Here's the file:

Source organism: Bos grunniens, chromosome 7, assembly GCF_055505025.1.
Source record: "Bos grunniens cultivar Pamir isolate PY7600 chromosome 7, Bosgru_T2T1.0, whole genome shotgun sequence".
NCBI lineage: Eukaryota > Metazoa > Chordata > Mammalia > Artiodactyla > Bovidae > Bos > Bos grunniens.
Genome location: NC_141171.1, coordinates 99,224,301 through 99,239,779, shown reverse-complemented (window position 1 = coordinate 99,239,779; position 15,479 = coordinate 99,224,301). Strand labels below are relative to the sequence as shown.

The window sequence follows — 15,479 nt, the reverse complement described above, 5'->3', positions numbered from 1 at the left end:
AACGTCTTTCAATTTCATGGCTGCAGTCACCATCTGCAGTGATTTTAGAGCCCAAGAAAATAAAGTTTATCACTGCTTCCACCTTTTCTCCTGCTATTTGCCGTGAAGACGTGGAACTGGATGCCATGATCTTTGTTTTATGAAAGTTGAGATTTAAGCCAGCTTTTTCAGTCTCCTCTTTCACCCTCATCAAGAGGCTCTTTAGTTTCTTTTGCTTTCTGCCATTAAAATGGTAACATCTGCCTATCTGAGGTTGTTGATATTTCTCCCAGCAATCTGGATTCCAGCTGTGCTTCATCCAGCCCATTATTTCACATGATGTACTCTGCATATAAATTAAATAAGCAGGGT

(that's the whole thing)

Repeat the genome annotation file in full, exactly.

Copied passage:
Source organism: Bos grunniens, chromosome 7, assembly GCF_055505025.1.
Source record: "Bos grunniens cultivar Pamir isolate PY7600 chromosome 7, Bosgru_T2T1.0, whole genome shotgun sequence".
NCBI lineage: Eukaryota > Metazoa > Chordata > Mammalia > Artiodactyla > Bovidae > Bos > Bos grunniens.
Genome location: NC_141171.1, coordinates 99,224,301 through 99,239,779, shown reverse-complemented (window position 1 = coordinate 99,239,779; position 15,479 = coordinate 99,224,301). Strand labels below are relative to the sequence as shown.

The window sequence follows — 15,479 nt, the reverse complement described above, 5'->3', positions numbered from 1 at the left end:
AACGTCTTTCAATTTCATGGCTGCAGTCACCATCTGCAGTGATTTTAGAGCCCAAGAAAATAAAGTTTATCACTGCTTCCACCTTTTCTCCTGCTATTTGCCGTGAAGACGTGGAACTGGATGCCATGATCTTTGTTTTATGAAAGTTGAGATTTAAGCCAGCTTTTTCAGTCTCCTCTTTCACCCTCATCAAGAGGCTCTTTAGTTTCTTTTGCTTTCTGCCATTAAAATGGTAACATCTGCCTATCTGAGGTTGTTGATATTTCTCCCAGCAATCTGGATTCCAGCTGTGCTTCATCCAGCCCATTATTTCACATGATGTACTCTGCATATAAATTAAATAAGCAGGGT